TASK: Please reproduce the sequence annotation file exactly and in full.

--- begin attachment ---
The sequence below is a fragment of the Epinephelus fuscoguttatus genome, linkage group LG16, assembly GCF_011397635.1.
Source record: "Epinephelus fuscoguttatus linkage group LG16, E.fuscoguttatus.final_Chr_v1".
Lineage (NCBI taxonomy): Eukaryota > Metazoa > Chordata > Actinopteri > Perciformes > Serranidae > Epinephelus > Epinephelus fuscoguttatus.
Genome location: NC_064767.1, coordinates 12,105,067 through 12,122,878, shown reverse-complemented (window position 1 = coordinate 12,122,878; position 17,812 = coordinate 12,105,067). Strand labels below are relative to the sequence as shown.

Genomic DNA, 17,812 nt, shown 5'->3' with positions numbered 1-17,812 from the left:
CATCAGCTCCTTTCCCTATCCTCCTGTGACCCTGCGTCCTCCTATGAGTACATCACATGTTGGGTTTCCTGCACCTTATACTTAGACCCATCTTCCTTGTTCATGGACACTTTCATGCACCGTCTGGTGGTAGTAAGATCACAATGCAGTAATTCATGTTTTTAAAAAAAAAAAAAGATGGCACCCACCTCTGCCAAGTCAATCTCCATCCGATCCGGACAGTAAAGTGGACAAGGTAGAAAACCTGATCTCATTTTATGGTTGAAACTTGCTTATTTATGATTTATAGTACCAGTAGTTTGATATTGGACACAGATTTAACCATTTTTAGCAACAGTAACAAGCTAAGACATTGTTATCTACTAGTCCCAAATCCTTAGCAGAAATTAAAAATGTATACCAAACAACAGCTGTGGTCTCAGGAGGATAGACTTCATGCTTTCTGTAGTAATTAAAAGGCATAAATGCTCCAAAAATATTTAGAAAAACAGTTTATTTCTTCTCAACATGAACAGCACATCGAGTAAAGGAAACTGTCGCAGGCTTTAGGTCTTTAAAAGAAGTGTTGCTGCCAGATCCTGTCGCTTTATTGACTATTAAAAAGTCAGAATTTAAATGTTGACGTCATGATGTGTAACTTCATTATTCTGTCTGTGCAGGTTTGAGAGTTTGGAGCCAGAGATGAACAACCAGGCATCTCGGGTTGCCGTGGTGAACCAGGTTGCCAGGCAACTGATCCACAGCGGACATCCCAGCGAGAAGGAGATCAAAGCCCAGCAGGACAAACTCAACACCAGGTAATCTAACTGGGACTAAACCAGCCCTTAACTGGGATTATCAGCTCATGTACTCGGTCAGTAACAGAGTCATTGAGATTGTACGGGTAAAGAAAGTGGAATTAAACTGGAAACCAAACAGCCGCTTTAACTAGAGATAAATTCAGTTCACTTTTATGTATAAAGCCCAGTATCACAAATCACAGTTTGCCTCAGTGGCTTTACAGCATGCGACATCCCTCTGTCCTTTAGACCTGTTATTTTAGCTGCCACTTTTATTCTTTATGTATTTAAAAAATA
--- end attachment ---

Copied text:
The sequence below is a fragment of the Epinephelus fuscoguttatus genome, linkage group LG16, assembly GCF_011397635.1.
Source record: "Epinephelus fuscoguttatus linkage group LG16, E.fuscoguttatus.final_Chr_v1".
Lineage (NCBI taxonomy): Eukaryota > Metazoa > Chordata > Actinopteri > Perciformes > Serranidae > Epinephelus > Epinephelus fuscoguttatus.
Genome location: NC_064767.1, coordinates 12,105,067 through 12,122,878, shown reverse-complemented (window position 1 = coordinate 12,122,878; position 17,812 = coordinate 12,105,067). Strand labels below are relative to the sequence as shown.

Genomic DNA, 17,812 nt, shown 5'->3' with positions numbered 1-17,812 from the left:
CATCAGCTCCTTTCCCTATCCTCCTGTGACCCTGCGTCCTCCTATGAGTACATCACATGTTGGGTTTCCTGCACCTTATACTTAGACCCATCTTCCTTGTTCATGGACACTTTCATGCACCGTCTGGTGGTAGTAAGATCACAATGCAGTAATTCATGTTTTTAAAAAAAAAAAAAGATGGCACCCACCTCTGCCAAGTCAATCTCCATCCGATCCGGACAGTAAAGTGGACAAGGTAGAAAACCTGATCTCATTTTATGGTTGAAACTTGCTTATTTATGATTTATAGTACCAGTAGTTTGATATTGGACACAGATTTAACCATTTTTAGCAACAGTAACAAGCTAAGACATTGTTATCTACTAGTCCCAAATCCTTAGCAGAAATTAAAAATGTATACCAAACAACAGCTGTGGTCTCAGGAGGATAGACTTCATGCTTTCTGTAGTAATTAAAAGGCATAAATGCTCCAAAAATATTTAGAAAAACAGTTTATTTCTTCTCAACATGAACAGCACATCGAGTAAAGGAAACTGTCGCAGGCTTTAGGTCTTTAAAAGAAGTGTTGCTGCCAGATCCTGTCGCTTTATTGACTATTAAAAAGTCAGAATTTAAATGTTGACGTCATGATGTGTAACTTCATTATTCTGTCTGTGCAGGTTTGAGAGTTTGGAGCCAGAGATGAACAACCAGGCATCTCGGGTTGCCGTGGTGAACCAGGTTGCCAGGCAACTGATCCACAGCGGACATCCCAGCGAGAAGGAGATCAAAGCCCAGCAGGACAAACTCAACACCAGGTAATCTAACTGGGACTAAACCAGCCCTTAACTGGGATTATCAGCTCATGTACTCGGTCAGTAACAGAGTCATTGAGATTGTACGGGTAAAGAAAGTGGAATTAAACTGGAAACCAAACAGCCGCTTTAACTAGAGATAAATTCAGTTCACTTTTATGTATAAAGCCCAGTATCACAAATCACAGTTTGCCTCAGTGGCTTTACAGCATGCGACATCCCTCTGTCCTTTAGACCTGTTATTTTAGCTGCCACTTTTATTCTTTATGTATTTAAAAAATA